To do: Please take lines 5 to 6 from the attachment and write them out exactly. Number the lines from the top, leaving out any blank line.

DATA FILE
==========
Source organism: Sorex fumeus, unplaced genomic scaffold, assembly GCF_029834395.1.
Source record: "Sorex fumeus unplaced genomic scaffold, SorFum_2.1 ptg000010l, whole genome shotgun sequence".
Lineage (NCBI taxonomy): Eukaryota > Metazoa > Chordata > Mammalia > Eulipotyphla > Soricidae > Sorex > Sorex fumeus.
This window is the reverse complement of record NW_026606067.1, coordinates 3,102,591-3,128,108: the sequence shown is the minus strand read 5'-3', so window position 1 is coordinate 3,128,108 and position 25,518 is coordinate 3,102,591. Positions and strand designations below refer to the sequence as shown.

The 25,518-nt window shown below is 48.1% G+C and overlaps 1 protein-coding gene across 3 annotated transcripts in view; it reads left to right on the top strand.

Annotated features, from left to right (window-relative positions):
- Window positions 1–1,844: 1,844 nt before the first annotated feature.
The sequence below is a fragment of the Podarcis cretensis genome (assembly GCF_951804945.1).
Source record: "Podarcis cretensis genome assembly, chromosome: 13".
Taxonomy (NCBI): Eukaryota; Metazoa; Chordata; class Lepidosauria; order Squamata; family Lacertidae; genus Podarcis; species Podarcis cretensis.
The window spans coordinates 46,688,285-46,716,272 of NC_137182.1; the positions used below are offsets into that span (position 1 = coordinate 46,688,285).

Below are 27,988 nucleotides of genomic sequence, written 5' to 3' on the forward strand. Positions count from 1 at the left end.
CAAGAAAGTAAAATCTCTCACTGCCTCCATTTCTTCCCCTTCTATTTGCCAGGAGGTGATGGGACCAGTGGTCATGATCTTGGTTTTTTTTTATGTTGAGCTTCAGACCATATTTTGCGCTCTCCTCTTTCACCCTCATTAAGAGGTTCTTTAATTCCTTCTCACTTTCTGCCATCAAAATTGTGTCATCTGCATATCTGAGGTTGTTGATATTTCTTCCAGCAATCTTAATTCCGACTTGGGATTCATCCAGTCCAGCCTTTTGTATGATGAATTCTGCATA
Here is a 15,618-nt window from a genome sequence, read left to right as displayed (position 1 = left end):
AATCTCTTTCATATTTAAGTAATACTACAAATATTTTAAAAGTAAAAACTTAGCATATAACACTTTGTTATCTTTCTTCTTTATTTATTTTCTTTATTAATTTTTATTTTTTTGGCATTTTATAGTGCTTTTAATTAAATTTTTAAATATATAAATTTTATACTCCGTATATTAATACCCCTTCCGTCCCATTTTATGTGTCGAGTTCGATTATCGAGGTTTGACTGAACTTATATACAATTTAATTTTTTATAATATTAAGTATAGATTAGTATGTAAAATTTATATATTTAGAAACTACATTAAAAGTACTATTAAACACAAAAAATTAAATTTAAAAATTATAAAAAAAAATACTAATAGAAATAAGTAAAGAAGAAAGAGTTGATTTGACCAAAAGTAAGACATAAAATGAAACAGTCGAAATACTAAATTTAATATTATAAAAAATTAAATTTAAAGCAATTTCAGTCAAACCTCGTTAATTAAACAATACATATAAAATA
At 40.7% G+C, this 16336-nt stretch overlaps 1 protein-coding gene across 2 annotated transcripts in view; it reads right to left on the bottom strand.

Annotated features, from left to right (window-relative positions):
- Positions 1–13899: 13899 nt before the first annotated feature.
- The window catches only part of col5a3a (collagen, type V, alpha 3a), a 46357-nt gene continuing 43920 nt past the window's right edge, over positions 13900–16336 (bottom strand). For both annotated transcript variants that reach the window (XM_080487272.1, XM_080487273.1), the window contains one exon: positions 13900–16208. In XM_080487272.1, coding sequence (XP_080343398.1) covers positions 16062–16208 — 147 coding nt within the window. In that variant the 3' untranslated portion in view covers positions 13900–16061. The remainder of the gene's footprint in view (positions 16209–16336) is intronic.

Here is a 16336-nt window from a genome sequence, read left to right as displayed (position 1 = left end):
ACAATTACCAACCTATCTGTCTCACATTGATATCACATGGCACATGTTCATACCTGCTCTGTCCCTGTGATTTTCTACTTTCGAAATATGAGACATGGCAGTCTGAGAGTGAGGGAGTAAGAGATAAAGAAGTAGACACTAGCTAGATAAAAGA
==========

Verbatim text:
The 25,518-nt window shown below is 48.1% G+C and overlaps 1 protein-coding gene across 3 annotated transcripts in view; it reads left to right on the top strand.

Annotated features, from left to right (window-relative positions):